The equations I've looked at so far don't really account for massive late hopping and whirlpool additions. I really like the flavor and aroma I get from late hopping, but It's been very hard to brew a consistent beer. I realize that none of these equations is very accurate to begin with, but from a recipe design standpoint I really need a way to estimate how much bitterness I'll end up with. How do I (somewhat) estimate the bitterness impact of super late additions?
For whirlpool hops, you don't have to worry about increasing the IBUs since the alpha acids are barely soluble in their natural state, and contribute bitterness only by being continually boiled.
For late additions, since these are boiled, then the usual IBU formulae can be used. John Palmer gives Tinseth's formula and computed values for a variety of times and SGs. There's also a discussion of the formula from 'Designing Great Beers' by Ray Daniels here on HB stackexchange. For additions less than 10 minutes, 0.06 utilization is assumed. (The link gives the formula so you can compensate also for gravity if above 1.050.)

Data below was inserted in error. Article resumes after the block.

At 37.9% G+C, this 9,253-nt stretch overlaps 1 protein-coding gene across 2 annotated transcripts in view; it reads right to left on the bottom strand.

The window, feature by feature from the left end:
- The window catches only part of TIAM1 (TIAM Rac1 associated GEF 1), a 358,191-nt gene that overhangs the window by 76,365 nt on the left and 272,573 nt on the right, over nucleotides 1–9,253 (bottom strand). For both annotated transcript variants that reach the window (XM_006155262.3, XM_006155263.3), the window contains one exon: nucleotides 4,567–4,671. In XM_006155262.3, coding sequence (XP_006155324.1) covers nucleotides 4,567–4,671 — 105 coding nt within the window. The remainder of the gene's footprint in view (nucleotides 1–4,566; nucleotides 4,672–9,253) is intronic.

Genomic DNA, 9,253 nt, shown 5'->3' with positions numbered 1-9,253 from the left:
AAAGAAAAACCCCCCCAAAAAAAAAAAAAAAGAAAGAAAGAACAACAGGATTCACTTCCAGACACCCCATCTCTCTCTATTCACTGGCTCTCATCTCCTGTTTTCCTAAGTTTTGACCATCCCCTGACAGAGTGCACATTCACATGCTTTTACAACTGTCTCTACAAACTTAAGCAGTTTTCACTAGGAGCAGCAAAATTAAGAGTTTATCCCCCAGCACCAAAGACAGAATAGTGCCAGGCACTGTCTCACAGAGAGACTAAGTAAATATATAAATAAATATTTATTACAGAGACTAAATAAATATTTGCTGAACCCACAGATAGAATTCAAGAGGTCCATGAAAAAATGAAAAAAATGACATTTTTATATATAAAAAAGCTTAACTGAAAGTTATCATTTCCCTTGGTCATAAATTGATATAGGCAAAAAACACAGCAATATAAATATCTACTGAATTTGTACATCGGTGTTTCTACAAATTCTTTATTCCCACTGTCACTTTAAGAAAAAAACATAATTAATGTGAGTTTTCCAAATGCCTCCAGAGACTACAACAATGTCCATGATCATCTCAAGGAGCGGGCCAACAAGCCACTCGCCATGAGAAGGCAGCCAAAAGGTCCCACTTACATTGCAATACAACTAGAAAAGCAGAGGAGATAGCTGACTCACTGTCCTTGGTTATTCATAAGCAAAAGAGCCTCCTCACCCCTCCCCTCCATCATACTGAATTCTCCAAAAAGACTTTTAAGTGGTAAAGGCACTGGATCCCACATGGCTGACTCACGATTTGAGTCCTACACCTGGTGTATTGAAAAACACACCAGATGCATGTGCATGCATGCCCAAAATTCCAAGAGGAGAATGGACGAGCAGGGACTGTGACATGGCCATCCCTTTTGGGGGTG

But as the OP mentions, none of the formulae are accurate. They are best used as a rough guide, which you then refine by inspection of the final result, and adjusting the amount of late additions accordingly. One thing to bear in mind is that it's believed that utilization decreases as more hop mass is added, but the current formulae don't take this into account.
- Hop Bittering Calculations, ch. 5, "How to Brew", John Palmer
- Beer calculators and batch/boil size with late fermentable additions, Homebrew Stackexchange